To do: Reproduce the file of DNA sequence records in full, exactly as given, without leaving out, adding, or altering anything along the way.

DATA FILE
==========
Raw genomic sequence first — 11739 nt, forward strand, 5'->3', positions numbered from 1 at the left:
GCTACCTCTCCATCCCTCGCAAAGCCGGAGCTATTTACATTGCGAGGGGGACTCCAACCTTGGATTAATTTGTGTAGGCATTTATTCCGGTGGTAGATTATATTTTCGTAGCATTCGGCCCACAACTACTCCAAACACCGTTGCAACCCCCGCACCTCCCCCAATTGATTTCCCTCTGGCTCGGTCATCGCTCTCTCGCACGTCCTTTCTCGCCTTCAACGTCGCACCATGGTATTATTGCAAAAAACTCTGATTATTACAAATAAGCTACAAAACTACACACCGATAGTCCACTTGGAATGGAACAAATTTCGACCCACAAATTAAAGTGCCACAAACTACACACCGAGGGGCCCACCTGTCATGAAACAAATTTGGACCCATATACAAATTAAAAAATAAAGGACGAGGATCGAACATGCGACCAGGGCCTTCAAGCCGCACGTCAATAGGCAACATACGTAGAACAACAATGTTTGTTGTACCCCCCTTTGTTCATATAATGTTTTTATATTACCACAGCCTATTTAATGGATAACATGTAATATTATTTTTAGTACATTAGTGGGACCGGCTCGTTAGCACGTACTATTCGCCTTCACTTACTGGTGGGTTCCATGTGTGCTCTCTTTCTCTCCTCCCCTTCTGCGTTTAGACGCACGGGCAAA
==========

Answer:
Raw genomic sequence first — 11739 nt, forward strand, 5'->3', positions numbered from 1 at the left:
GCTACCTCTCCATCCCTCGCAAAGCCGGAGCTATTTACATTGCGAGGGGGACTCCAACCTTGGATTAATTTGTGTAGGCATTTATTCCGGTGGTAGATTATATTTTCGTAGCATTCGGCCCACAACTACTCCAAACACCGTTGCAACCCCCGCACCTCCCCCAATTGATTTCCCTCTGGCTCGGTCATCGCTCTCTCGCACGTCCTTTCTCGCCTTCAACGTCGCACCATGGTATTATTGCAAAAAACTCTGATTATTACAAATAAGCTACAAAACTACACACCGATAGTCCACTTGGAATGGAACAAATTTCGACCCACAAATTAAAGTGCCACAAACTACACACCGAGGGGCCCACCTGTCATGAAACAAATTTGGACCCATATACAAATTAAAAAATAAAGGACGAGGATCGAACATGCGACCAGGGCCTTCAAGCCGCACGTCAATAGGCAACATACGTAGAACAACAATGTTTGTTGTACCCCCCTTTGTTCATATAATGTTTTTATATTACCACAGCCTATTTAATGGATAACATGTAATATTATTTTTAGTACATTAGTGGGACCGGCTCGTTAGCACGTACTATTCGCCTTCACTTACTGGTGGGTTCCATGTGTGCTCTCTTTCTCTCCTCCCCTTCTGCGTTTAGACGCACGGGCAAA